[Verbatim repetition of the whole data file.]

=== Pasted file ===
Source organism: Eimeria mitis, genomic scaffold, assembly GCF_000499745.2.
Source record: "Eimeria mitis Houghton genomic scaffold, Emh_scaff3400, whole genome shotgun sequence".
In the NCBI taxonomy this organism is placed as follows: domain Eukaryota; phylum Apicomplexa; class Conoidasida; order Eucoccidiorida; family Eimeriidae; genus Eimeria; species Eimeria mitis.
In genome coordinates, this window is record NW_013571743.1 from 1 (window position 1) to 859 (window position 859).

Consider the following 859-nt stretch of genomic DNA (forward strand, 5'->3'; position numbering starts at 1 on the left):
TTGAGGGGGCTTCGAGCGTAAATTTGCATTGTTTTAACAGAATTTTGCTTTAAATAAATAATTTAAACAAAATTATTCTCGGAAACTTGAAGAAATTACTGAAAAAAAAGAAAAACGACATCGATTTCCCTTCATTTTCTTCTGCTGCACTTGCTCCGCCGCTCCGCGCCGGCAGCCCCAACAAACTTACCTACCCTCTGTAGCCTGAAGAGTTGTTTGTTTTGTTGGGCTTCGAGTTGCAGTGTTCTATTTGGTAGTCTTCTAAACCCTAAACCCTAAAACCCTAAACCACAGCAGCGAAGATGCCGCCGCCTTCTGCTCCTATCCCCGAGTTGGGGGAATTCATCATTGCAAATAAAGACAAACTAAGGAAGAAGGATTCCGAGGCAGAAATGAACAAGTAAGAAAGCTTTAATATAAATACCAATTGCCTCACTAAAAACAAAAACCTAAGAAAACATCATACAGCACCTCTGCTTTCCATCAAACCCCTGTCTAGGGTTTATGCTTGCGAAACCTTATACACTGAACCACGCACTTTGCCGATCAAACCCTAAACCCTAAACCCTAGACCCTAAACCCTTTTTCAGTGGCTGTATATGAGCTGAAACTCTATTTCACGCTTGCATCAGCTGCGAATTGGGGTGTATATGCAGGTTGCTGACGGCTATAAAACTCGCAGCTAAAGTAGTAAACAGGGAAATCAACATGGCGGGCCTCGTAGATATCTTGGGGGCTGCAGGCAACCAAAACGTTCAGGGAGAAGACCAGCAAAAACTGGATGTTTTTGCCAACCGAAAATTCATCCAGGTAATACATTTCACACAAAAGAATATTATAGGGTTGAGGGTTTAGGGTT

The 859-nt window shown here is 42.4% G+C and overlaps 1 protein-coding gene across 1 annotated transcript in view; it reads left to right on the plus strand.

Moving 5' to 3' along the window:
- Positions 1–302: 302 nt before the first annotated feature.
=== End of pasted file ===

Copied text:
Source organism: Eimeria mitis, genomic scaffold, assembly GCF_000499745.2.
Source record: "Eimeria mitis Houghton genomic scaffold, Emh_scaff3400, whole genome shotgun sequence".
In the NCBI taxonomy this organism is placed as follows: domain Eukaryota; phylum Apicomplexa; class Conoidasida; order Eucoccidiorida; family Eimeriidae; genus Eimeria; species Eimeria mitis.
In genome coordinates, this window is record NW_013571743.1 from 1 (window position 1) to 859 (window position 859).

Consider the following 859-nt stretch of genomic DNA (forward strand, 5'->3'; position numbering starts at 1 on the left):
TTGAGGGGGCTTCGAGCGTAAATTTGCATTGTTTTAACAGAATTTTGCTTTAAATAAATAATTTAAACAAAATTATTCTCGGAAACTTGAAGAAATTACTGAAAAAAAAGAAAAACGACATCGATTTCCCTTCATTTTCTTCTGCTGCACTTGCTCCGCCGCTCCGCGCCGGCAGCCCCAACAAACTTACCTACCCTCTGTAGCCTGAAGAGTTGTTTGTTTTGTTGGGCTTCGAGTTGCAGTGTTCTATTTGGTAGTCTTCTAAACCCTAAACCCTAAAACCCTAAACCACAGCAGCGAAGATGCCGCCGCCTTCTGCTCCTATCCCCGAGTTGGGGGAATTCATCATTGCAAATAAAGACAAACTAAGGAAGAAGGATTCCGAGGCAGAAATGAACAAGTAAGAAAGCTTTAATATAAATACCAATTGCCTCACTAAAAACAAAAACCTAAGAAAACATCATACAGCACCTCTGCTTTCCATCAAACCCCTGTCTAGGGTTTATGCTTGCGAAACCTTATACACTGAACCACGCACTTTGCCGATCAAACCCTAAACCCTAAACCCTAGACCCTAAACCCTTTTTCAGTGGCTGTATATGAGCTGAAACTCTATTTCACGCTTGCATCAGCTGCGAATTGGGGTGTATATGCAGGTTGCTGACGGCTATAAAACTCGCAGCTAAAGTAGTAAACAGGGAAATCAACATGGCGGGCCTCGTAGATATCTTGGGGGCTGCAGGCAACCAAAACGTTCAGGGAGAAGACCAGCAAAAACTGGATGTTTTTGCCAACCGAAAATTCATCCAGGTAATACATTTCACACAAAAGAATATTATAGGGTTGAGGGTTTAGGGTT

The 859-nt window shown here is 42.4% G+C and overlaps 1 protein-coding gene across 1 annotated transcript in view; it reads left to right on the plus strand.

Moving 5' to 3' along the window:
- Positions 1–302: 302 nt before the first annotated feature.